Cross-Cultural Training Can Prevent Global Gaffes

Not doing your homework in the global marketplace can have dire consequences for businesses.

A foot-in-mouth mishap by Nike a few years back illustrates the dangers of navigating the culture of foreign lands without a good map.

The footwear giant meant to honor the Irish by naming its newest sneaker after the black and tan alcoholic beverage made from a combination of stout and lager. As it turns out, the Irish drink isn’t so beloved in Irish bars, for the “Black & Tans” was also the name of a British paramilitary organization despised in Ireland for its brutality on civilians.

Nike hurriedly issued an apology and stated that the sneaker had another, kinder, gentler official name, but the damage was done.

Ignoring cultural differences and the histories of other countries can be costly for businesses. For members of the military, it can be deadly.

“Cultural dexterity can save lives and ensure the military achieves its mission,” says Richard Griffith, executive director of the Institute for Cross Cultural Management of Florida Institute of Technology in Melbourne, and author of “The Age of Internationalization” and “Leading Global Work Teams.” Griffith’s work has been featured in The Wall Street Journal and Time magazine.

The Institute for Cross Cultural Management is currently working with the Department of Defense (DoD) and international corporations to develop research-based solutions for cultural training. The concentration is on issues that affect the day-to-day conduct of personnel sent overseas, as well as on strategies for more effective global leadership and negotiation.

The U.S. military is very serious about this issue, as witnessed by the DoD mandate that every U.S. soldier must be trained in cross-cultural competency.

“Understanding how to interpret actions in the light of the local culture allows our soldiers to respond appropriately under tremendous stress.”

For its corporate clients, the institute is coaching employees on the appropriate nuances to effectively communicate and interact with diverse individuals. In a two-day workshop, management professionals gain new insight on how their own culture shapes their views of proper work behavior and how those from other countries view those behaviors. “Something as simple as the way an executive presentation is structured and communicated can differ widely across the globe,” cites Griffith, who provided cultural coaching to Harris Corp.’s international program managers so they can more effectively influence international customers.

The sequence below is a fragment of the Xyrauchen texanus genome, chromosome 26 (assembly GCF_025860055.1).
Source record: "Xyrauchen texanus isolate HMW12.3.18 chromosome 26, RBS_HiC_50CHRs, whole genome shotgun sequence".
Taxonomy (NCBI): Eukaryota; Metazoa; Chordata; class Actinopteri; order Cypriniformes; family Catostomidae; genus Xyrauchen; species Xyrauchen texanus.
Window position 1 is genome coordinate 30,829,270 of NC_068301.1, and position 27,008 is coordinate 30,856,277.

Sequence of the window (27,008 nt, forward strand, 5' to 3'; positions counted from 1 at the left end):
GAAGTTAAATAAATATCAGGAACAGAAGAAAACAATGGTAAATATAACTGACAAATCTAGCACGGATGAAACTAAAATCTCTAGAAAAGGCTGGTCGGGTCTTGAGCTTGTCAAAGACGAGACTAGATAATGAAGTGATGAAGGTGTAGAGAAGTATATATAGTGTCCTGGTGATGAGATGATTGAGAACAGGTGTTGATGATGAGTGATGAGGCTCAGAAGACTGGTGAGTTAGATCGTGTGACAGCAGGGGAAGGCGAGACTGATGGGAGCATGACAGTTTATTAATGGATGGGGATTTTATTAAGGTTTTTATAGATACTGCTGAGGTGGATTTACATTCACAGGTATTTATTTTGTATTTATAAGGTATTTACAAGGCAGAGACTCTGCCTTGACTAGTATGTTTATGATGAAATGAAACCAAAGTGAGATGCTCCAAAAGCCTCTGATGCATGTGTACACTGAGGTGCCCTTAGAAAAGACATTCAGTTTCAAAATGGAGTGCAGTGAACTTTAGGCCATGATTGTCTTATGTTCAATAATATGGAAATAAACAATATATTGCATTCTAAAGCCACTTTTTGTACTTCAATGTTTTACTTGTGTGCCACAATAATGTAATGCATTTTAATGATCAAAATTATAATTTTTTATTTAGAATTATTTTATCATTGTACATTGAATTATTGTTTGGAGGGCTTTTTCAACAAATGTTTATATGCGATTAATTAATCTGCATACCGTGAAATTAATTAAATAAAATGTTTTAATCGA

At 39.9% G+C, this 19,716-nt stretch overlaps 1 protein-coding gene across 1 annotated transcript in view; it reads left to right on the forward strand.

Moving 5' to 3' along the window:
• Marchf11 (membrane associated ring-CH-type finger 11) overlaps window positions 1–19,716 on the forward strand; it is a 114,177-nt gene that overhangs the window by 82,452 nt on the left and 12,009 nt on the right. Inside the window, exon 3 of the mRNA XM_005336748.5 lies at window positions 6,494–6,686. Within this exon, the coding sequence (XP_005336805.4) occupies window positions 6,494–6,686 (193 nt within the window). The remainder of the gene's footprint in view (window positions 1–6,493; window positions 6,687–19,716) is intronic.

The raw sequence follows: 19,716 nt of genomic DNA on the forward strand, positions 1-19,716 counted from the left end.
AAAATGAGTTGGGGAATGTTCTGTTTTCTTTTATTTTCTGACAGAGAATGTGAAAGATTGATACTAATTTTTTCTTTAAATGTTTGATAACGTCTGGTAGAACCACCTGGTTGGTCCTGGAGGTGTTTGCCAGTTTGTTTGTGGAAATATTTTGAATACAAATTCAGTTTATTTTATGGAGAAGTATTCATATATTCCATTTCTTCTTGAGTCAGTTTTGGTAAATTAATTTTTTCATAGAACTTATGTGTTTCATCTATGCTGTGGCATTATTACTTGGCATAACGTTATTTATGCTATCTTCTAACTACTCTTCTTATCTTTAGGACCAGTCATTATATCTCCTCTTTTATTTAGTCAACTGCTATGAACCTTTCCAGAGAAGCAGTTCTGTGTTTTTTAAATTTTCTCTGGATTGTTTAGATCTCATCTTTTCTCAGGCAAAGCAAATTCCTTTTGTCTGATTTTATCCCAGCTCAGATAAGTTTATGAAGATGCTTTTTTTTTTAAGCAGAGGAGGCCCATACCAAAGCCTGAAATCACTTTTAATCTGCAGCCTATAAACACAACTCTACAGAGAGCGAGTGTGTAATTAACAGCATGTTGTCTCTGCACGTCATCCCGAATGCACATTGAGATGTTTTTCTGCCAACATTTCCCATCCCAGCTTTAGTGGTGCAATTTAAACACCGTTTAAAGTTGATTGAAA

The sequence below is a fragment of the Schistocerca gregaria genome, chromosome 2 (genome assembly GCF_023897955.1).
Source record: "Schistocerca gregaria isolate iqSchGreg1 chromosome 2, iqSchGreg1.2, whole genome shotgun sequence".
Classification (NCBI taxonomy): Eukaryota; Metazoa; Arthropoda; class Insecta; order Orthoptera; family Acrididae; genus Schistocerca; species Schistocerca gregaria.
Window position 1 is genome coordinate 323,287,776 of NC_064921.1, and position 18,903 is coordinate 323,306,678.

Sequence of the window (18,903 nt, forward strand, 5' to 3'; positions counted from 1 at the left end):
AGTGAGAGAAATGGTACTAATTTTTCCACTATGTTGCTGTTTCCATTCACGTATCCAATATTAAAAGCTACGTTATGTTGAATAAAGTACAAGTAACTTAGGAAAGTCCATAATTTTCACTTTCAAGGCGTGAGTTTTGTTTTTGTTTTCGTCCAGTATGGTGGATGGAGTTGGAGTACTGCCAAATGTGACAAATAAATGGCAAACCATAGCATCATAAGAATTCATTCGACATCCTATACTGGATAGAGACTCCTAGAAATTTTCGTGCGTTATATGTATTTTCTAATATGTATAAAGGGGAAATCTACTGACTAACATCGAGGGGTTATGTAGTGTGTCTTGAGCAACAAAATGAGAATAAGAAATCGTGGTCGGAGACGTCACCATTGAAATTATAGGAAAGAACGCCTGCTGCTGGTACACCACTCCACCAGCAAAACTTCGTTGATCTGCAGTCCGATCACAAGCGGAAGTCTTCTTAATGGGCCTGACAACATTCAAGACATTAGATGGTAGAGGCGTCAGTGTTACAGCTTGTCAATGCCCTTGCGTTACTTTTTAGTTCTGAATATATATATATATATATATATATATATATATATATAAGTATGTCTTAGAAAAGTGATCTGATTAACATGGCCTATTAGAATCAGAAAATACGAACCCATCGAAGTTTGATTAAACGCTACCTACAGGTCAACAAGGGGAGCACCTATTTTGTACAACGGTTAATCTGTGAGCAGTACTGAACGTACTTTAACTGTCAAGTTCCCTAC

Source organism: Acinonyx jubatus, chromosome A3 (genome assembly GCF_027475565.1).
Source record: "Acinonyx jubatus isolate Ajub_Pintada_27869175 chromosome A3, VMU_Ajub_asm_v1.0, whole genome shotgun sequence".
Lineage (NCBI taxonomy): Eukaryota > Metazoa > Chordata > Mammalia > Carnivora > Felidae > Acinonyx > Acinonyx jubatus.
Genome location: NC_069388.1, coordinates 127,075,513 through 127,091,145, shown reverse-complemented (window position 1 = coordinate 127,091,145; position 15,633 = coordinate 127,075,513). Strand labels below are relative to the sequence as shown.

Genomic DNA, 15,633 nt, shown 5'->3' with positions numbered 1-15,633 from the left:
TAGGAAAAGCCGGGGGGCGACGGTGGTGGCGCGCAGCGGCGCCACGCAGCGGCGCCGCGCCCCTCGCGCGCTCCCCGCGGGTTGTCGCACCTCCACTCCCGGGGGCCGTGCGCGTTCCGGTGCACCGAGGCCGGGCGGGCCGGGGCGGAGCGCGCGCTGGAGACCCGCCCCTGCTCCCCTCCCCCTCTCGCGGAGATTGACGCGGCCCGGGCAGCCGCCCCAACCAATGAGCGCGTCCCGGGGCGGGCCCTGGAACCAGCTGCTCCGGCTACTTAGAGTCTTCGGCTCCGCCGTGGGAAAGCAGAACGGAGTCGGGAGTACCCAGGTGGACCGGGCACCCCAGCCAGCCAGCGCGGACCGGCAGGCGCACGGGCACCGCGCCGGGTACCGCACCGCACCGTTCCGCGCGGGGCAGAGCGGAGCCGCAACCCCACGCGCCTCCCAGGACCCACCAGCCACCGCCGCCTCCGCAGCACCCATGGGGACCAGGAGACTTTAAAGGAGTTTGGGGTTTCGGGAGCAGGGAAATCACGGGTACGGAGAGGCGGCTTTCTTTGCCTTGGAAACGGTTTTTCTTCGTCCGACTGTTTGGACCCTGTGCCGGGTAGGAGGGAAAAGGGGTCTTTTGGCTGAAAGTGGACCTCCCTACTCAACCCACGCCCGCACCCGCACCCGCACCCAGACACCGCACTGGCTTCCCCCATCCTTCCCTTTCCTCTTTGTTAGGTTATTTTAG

The institute’s global leadership workshop examines how leaders are viewed in different societies and provides tools for leaders to adapt their strategies.

“What is considered a leadership best practice in Chicago won’t resonate in Sao Paulo and will demotivate employees in Shanghai,” Griffith adds.

Working with a local technology firm that had been acquired by a Japanese corporation, the institute helped the firm understand how to better communicate with its new Japanese management. “Japanese decision-making is vastly different than the traditional style employed in the U.S.. Decisions must go through a lengthy series of peer reviews before top management approves them. However, once the decision is made, Japanese leaders move very rapidly to implementation. In the U.S., we make faster decisions and then work out the bugs on the fly,” explains Griffith.

The institute has partnerships with universities and consulting firms in Europe, Asia, Africa and South America. The institute also leverages the large Florida Tech international student body for firsthand l information and resources for their workshops.

Ultimately, sensitivity to foreign customs is all about building trust by respecting the diversity and sharing common ground, and cross-cultural education fosters this respect.

“Smart organizations understand and leverage cultural differences to meet and exceed their business goals,” concludes Griffith. “Ignoring international business practices ultimately increases operational time and costs, and damages business relationships.

“You don’t always get a second chance.”